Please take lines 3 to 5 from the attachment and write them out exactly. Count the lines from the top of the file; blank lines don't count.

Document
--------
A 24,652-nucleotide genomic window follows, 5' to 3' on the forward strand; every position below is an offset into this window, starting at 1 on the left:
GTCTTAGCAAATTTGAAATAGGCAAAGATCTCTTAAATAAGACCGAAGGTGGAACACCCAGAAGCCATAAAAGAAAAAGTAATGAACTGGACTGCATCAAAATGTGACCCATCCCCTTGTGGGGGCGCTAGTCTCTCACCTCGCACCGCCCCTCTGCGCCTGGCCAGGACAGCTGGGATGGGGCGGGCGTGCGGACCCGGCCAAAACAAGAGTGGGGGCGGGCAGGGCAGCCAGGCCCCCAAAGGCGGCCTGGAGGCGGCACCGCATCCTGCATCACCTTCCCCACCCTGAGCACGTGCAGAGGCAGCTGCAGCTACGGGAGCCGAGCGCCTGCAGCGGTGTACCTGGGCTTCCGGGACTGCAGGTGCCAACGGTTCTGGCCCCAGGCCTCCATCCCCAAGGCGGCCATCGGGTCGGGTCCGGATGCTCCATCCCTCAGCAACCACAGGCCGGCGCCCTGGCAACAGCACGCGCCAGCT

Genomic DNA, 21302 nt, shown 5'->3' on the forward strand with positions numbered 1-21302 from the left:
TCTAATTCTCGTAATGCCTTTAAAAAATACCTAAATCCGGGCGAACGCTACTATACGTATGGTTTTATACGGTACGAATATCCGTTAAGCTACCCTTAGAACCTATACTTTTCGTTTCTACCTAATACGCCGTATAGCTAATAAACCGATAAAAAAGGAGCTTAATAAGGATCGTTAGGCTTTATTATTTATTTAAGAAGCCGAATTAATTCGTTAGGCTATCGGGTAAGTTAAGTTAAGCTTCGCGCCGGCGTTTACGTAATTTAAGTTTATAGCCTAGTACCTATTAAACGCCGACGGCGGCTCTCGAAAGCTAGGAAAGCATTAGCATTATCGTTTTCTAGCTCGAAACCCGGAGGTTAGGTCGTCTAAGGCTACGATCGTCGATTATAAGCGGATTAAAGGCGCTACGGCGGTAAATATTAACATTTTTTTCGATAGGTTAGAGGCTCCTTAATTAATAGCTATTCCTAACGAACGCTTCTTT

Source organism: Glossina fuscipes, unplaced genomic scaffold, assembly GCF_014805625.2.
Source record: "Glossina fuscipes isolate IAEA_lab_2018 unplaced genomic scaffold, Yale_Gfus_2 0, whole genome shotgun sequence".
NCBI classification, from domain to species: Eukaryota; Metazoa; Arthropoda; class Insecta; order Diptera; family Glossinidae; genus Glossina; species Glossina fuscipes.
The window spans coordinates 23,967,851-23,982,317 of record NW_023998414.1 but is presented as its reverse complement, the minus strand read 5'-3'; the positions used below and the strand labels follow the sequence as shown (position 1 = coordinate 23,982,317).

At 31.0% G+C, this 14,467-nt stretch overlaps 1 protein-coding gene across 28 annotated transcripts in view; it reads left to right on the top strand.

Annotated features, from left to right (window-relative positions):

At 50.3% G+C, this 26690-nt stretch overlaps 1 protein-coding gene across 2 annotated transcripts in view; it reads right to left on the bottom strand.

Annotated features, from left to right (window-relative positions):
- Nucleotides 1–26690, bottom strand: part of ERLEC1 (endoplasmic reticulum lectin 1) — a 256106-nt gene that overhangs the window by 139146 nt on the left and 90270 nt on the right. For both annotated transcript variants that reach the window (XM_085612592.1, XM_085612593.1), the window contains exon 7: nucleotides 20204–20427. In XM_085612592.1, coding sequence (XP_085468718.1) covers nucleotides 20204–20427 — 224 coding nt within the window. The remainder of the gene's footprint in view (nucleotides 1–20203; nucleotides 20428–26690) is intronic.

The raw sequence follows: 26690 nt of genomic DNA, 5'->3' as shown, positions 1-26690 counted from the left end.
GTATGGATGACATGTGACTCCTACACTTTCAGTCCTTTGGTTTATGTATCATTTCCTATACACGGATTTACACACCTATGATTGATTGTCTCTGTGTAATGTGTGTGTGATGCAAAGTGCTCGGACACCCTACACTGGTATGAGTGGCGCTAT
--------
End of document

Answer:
Genomic DNA, 21302 nt, shown 5'->3' on the forward strand with positions numbered 1-21302 from the left:
TCTAATTCTCGTAATGCCTTTAAAAAATACCTAAATCCGGGCGAACGCTACTATACGTATGGTTTTATACGGTACGAATATCCGTTAAGCTACCCTTAGAACCTATACTTTTCGTTTCTACCTAATACGCCGTATAGCTAATAAACCGATAAAAAAGGAGCTTAATAAGGATCGTTAGGCTTTATTATTTATTTAAGAAGCCGAATTAATTCGTTAGGCTATCGGGTAAGTTAAGTTAAGCTTCGCGCCGGCGTTTACGTAATTTAAGTTTATAGCCTAGTACCTATTAAACGCCGACGGCGGCTCTCGAAAGCTAGGAAAGCATTAGCATTATCGTTTTCTAGCTCGAAACCCGGAGGTTAGGTCGTCTAAGGCTACGATCGTCGATTATAAGCGGATTAAAGGCGCTACGGCGGTAAATATTAACATTTTTTTCGATAGGTTAGAGGCTCCTTAATTAATAGCTATTCCTAACGAACGCTTCTTT

Source organism: Glossina fuscipes, unplaced genomic scaffold, assembly GCF_014805625.2.